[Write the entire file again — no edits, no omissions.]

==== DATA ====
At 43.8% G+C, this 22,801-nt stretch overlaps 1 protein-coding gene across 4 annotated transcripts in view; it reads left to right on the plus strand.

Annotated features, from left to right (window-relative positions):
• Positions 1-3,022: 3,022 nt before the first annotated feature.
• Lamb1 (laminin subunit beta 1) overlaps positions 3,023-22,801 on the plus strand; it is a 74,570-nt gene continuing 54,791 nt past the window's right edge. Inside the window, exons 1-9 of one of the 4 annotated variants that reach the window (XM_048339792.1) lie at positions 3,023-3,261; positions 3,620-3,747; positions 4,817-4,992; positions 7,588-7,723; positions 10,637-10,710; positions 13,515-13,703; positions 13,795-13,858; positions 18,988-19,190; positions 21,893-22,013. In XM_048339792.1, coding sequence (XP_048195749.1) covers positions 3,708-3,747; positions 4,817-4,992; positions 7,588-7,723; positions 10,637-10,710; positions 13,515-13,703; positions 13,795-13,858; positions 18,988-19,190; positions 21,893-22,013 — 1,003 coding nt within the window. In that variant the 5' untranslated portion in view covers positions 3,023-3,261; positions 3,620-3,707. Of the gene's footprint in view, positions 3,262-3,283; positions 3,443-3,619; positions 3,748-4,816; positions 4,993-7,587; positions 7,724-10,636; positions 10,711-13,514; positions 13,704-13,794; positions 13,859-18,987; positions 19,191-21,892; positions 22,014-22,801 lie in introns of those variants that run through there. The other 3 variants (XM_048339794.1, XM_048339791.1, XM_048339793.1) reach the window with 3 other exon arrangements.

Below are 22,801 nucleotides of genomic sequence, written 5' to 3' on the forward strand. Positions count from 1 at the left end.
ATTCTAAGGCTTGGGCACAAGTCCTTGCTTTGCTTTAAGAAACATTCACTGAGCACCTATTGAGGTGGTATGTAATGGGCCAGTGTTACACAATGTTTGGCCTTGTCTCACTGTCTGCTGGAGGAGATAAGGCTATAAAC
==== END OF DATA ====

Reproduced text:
At 43.8% G+C, this 22,801-nt stretch overlaps 1 protein-coding gene across 4 annotated transcripts in view; it reads left to right on the plus strand.

Annotated features, from left to right (window-relative positions):
• Positions 1-3,022: 3,022 nt before the first annotated feature.
• Lamb1 (laminin subunit beta 1) overlaps positions 3,023-22,801 on the plus strand; it is a 74,570-nt gene continuing 54,791 nt past the window's right edge. Inside the window, exons 1-9 of one of the 4 annotated variants that reach the window (XM_048339792.1) lie at positions 3,023-3,261; positions 3,620-3,747; positions 4,817-4,992; positions 7,588-7,723; positions 10,637-10,710; positions 13,515-13,703; positions 13,795-13,858; positions 18,988-19,190; positions 21,893-22,013. In XM_048339792.1, coding sequence (XP_048195749.1) covers positions 3,708-3,747; positions 4,817-4,992; positions 7,588-7,723; positions 10,637-10,710; positions 13,515-13,703; positions 13,795-13,858; positions 18,988-19,190; positions 21,893-22,013 — 1,003 coding nt within the window. In that variant the 5' untranslated portion in view covers positions 3,023-3,261; positions 3,620-3,707. Of the gene's footprint in view, positions 3,262-3,283; positions 3,443-3,619; positions 3,748-4,816; positions 4,993-7,587; positions 7,724-10,636; positions 10,711-13,514; positions 13,704-13,794; positions 13,859-18,987; positions 19,191-21,892; positions 22,014-22,801 lie in introns of those variants that run through there. The other 3 variants (XM_048339794.1, XM_048339791.1, XM_048339793.1) reach the window with 3 other exon arrangements.

Below are 22,801 nucleotides of genomic sequence, written 5' to 3' on the forward strand. Positions count from 1 at the left end.
ATTCTAAGGCTTGGGCACAAGTCCTTGCTTTGCTTTAAGAAACATTCACTGAGCACCTATTGAGGTGGTATGTAATGGGCCAGTGTTACACAATGTTTGGCCTTGTCTCACTGTCTGCTGGAGGAGATAAGGCTATAAAC